Things To Know About Tough Love
Sometimes, as parents, we need to learn when to let go.

I remember when we decided to ask our daughter to find her own place, because she wasn’t following the house rules. We knew it would come with a lot of blow back, but we also knew we were preventing her from moving on to the next chapter of her life. She would not get a job if she knew she had a comfy bed to sleep in all day. We took about a week to decide what we would do. We tried for months to instill more responsibility, but it wouldn’t happen as long as she was in her comfort zone. Sometimes you have to shake things up a bit. Which brings me to my next point.


Don’t Let Potentially Upsetting Your Child Stop You

Some kids never stop throwing temper tantrums. Meanwhile, there are teenagers, grown adults, and middle-aged men fighting on Twitter.There are people I know who still throw temper tantrums as a way to manipulate or scare others into subjection.

Most relationships will not fall apart because you instill boundaries. If it does, then the relationship had unrealistic goals. Tough love is not meant to be a pleasant experience. If you’re at the point where tough love is necessary, it’s probably because you tried to avoid conflict – a mistake I’ve made too.


Think Long-Term

Things To Know About Tough Love
Chores are a great way for children to learn about responsibility.

I often find that a “just this time” or “only a little longer” mentality turns into years of enabling and entitlement. So think long-term. While they are young, think, “Is this helping them to feel empowered?” This doesn’t mean you should have your 10-year-old work 40 hours a week to pay for their own toilet paper. Make it age appropriate. Give them small chores around the house and have them earn a toy or treat. As parents, we don’t need to give them everything we never had. Do the tough work now so you aren’t stuck with a 40-year-old freeloader.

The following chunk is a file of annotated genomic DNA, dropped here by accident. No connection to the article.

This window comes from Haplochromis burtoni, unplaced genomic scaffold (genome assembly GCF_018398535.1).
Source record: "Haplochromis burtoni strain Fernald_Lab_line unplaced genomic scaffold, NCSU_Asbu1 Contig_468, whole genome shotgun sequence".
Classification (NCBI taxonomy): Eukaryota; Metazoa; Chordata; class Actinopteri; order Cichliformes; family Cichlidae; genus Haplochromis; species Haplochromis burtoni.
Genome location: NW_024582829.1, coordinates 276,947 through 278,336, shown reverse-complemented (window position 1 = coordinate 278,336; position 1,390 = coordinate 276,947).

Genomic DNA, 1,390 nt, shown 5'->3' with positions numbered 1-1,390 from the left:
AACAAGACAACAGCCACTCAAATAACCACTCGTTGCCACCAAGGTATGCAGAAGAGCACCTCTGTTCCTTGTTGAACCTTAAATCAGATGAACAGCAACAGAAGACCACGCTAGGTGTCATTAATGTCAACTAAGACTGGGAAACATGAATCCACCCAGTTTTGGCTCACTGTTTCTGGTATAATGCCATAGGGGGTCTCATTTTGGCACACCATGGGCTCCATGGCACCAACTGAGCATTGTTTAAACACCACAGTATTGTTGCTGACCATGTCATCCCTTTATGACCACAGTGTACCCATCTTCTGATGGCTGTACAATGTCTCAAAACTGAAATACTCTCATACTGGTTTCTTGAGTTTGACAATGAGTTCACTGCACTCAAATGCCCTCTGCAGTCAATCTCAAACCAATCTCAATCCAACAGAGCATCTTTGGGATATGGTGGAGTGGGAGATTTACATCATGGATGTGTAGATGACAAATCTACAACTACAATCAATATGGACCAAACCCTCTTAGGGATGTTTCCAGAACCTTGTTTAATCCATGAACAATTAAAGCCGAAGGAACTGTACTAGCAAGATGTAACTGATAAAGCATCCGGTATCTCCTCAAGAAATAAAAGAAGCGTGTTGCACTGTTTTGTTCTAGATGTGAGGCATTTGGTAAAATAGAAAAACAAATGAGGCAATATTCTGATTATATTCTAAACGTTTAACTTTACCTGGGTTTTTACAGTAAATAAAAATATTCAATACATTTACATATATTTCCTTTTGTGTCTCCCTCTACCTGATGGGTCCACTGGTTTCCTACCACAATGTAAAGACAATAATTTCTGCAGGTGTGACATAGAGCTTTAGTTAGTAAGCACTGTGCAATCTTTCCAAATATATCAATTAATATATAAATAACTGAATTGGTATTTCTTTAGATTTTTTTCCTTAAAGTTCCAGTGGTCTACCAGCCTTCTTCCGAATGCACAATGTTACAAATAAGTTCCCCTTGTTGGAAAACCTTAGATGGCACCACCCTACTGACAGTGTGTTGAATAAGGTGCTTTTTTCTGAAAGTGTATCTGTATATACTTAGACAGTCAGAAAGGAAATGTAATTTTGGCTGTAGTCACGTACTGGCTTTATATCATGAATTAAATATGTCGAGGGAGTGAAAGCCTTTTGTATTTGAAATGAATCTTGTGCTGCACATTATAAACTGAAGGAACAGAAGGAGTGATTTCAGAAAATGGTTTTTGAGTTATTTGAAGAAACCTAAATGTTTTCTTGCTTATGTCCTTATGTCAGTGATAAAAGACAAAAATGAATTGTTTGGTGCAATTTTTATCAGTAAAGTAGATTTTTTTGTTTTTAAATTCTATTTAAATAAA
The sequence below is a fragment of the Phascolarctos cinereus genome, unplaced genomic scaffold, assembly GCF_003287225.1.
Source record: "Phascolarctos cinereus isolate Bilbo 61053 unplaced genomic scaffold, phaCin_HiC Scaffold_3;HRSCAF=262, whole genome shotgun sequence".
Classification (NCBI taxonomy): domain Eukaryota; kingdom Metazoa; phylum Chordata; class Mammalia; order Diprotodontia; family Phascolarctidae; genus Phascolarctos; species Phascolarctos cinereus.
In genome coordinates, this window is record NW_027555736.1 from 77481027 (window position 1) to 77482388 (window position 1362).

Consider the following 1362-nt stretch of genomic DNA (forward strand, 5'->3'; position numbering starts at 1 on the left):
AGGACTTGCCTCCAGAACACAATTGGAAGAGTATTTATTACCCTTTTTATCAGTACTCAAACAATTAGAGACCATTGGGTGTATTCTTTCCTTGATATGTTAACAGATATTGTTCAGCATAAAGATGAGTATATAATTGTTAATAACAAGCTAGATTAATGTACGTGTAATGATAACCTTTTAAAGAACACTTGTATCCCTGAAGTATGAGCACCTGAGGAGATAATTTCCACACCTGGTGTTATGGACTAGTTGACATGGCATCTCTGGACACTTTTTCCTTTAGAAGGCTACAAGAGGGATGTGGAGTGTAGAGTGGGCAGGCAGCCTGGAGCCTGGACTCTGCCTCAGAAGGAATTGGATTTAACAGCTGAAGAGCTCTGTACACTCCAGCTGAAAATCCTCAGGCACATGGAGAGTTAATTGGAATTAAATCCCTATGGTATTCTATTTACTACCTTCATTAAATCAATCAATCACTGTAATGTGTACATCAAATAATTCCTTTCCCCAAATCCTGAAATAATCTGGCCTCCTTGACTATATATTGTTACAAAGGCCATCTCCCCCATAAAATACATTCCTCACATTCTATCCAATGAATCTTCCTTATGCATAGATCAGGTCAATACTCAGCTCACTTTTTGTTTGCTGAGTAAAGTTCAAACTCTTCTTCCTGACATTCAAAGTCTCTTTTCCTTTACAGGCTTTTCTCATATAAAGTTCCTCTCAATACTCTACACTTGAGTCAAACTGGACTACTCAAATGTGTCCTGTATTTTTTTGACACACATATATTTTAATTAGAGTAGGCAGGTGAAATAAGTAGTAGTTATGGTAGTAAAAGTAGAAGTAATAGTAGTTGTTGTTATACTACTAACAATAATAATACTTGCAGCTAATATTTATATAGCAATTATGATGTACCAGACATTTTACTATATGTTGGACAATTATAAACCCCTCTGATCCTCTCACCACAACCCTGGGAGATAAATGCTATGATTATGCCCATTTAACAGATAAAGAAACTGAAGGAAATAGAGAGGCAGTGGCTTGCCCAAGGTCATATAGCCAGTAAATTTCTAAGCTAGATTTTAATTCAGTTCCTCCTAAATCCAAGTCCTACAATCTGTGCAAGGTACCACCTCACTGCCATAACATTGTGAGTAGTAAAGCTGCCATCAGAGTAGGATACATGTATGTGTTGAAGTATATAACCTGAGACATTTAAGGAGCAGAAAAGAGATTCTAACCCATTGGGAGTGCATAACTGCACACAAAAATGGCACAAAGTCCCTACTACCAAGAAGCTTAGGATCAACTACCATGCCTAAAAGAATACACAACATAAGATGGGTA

If you are dealing with an adult child, think back. How long have you been playing the same record over and over again? Hold them accountable! If they say they will pay you back and don’t, then the next time they ask for money, say no!


Cutting Off Doesn’t Mean Cutting Out

You can offer support and love without enabling them. Instead of giving them money to buy groceries, send a care package home or extend an invite to dinner. Offer advice and help on how to get a job but don’t fill out the application for them. The goal is independence, after all.